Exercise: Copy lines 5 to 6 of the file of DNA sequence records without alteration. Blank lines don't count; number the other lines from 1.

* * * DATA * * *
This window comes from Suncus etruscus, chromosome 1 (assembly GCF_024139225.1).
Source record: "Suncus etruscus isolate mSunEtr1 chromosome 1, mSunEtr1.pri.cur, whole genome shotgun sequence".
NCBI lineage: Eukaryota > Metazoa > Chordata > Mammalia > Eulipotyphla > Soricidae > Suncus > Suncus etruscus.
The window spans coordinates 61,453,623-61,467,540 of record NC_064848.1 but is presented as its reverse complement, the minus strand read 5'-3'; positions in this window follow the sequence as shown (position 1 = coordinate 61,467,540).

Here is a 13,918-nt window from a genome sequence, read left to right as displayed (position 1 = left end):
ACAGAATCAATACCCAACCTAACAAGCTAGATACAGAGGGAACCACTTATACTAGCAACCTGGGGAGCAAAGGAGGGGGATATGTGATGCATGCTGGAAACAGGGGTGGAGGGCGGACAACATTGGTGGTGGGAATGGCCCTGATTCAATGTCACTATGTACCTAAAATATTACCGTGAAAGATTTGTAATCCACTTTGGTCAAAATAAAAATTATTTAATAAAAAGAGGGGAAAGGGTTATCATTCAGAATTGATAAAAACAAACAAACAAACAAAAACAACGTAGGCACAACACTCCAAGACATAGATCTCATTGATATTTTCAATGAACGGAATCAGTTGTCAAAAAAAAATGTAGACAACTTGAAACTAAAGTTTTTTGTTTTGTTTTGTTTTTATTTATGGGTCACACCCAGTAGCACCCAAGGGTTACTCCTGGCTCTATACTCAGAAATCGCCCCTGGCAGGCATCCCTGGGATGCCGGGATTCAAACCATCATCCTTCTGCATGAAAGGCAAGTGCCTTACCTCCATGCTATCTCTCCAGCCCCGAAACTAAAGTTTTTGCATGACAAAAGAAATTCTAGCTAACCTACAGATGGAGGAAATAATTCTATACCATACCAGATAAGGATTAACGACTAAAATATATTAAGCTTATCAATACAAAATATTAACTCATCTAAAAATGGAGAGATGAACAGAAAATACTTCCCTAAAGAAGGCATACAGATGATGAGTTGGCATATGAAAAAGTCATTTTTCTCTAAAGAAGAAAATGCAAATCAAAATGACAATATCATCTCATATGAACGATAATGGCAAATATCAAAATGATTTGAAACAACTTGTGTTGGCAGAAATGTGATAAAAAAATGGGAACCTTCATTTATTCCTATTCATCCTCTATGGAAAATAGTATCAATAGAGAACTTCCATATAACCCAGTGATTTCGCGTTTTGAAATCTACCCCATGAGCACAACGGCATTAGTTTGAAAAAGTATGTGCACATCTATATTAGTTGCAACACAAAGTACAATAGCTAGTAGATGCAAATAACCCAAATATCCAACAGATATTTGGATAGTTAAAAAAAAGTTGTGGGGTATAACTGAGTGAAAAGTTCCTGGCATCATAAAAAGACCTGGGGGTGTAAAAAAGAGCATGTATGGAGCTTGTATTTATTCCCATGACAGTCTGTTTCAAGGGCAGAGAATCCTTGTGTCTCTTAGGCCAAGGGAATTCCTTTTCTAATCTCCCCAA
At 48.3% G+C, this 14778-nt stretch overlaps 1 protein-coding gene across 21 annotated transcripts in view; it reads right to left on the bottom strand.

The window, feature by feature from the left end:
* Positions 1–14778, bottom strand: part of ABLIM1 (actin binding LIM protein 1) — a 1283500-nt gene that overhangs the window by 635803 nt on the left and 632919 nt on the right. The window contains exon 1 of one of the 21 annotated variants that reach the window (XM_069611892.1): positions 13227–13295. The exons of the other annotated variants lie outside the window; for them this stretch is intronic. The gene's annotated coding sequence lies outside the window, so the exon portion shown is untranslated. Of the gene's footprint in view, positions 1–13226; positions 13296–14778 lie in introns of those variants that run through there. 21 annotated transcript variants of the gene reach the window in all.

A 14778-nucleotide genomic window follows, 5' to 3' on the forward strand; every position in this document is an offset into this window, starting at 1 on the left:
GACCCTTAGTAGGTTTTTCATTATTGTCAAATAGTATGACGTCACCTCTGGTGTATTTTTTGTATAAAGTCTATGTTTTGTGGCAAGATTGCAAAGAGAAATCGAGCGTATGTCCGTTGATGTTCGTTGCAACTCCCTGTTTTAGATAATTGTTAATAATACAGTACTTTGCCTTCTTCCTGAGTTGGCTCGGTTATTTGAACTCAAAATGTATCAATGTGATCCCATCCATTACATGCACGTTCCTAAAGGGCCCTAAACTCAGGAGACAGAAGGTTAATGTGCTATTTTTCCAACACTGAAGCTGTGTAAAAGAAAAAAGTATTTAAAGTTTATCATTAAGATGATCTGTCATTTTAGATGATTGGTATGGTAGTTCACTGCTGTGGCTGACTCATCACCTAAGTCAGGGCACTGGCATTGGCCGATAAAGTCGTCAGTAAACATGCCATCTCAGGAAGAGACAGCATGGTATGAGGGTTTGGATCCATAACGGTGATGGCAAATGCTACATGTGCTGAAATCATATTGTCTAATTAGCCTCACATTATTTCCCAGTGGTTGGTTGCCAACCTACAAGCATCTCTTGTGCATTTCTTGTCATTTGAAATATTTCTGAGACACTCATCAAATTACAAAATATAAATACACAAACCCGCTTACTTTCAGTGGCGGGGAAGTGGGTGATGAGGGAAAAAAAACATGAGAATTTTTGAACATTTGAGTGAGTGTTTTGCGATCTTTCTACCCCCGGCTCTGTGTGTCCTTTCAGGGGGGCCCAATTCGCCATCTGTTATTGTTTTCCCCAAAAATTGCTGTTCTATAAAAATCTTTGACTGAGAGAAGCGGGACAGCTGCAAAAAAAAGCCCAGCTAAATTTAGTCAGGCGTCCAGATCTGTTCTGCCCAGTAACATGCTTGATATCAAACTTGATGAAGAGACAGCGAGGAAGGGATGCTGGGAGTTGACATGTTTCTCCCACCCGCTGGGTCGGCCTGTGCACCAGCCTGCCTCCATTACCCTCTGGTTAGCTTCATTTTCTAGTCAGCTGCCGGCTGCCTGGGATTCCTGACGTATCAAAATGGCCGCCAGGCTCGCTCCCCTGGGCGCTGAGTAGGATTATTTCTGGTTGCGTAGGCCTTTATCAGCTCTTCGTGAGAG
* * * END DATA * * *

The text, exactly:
Here is a 13,918-nt window from a genome sequence, read left to right as displayed (position 1 = left end):
ACAGAATCAATACCCAACCTAACAAGCTAGATACAGAGGGAACCACTTATACTAGCAACCTGGGGAGCAAAGGAGGGGGATATGTGATGCATGCTGGAAACAGGGGTGGAGGGCGGACAACATTGGTGGTGGGAATGGCCCTGATTCAATGTCACTATGTACCTAAAATATTACCGTGAAAGATTTGTAATCCACTTTGGTCAAAATAAAAATTATTTAATAAAAAGAGGGGAAAGGGTTATCATTCAGAATTGATAAAAACAAACAAACAAACAAAAACAACGTAGGCACAACACTCCAAGACATAGATCTCATTGATATTTTCAATGAACGGAATCAGTTGTCAAAAAAAAATGTAGACAACTTGAAACTAAAGTTTTTTGTTTTGTTTTGTTTTTATTTATGGGTCACACCCAGTAGCACCCAAGGGTTACTCCTGGCTCTATACTCAGAAATCGCCCCTGGCAGGCATCCCTGGGATGCCGGGATTCAAACCATCATCCTTCTGCATGAAAGGCAAGTGCCTTACCTCCATGCTATCTCTCCAGCCCCGAAACTAAAGTTTTTGCATGACAAAAGAAATTCTAGCTAACCTACAGATGGAGGAAATAATTCTATACCATACCAGATAAGGATTAACGACTAAAATATATTAAGCTTATCAATACAAAATATTAACTCATCTAAAAATGGAGAGATGAACAGAAAATACTTCCCTAAAGAAGGCATACAGATGATGAGTTGGCATATGAAAAAGTCATTTTTCTCTAAAGAAGAAAATGCAAATCAAAATGACAATATCATCTCATATGAACGATAATGGCAAATATCAAAATGATTTGAAACAACTTGTGTTGGCAGAAATGTGATAAAAAAATGGGAACCTTCATTTATTCCTATTCATCCTCTATGGAAAATAGTATCAATAGAGAACTTCCATATAACCCAGTGATTTCGCGTTTTGAAATCTACCCCATGAGCACAACGGCATTAGTTTGAAAAAGTATGTGCACATCTATATTAGTTGCAACACAAAGTACAATAGCTAGTAGATGCAAATAACCCAAATATCCAACAGATATTTGGATAGTTAAAAAAAAGTTGTGGGGTATAACTGAGTGAAAAGTTCCTGGCATCATAAAAAGACCTGGGGGTGTAAAAAAGAGCATGTATGGAGCTTGTATTTATTCCCATGACAGTCTGTTTCAAGGGCAGAGAATCCTTGTGTCTCTTAGGCCAAGGGAATTCCTTTTCTAATCTCCCCAA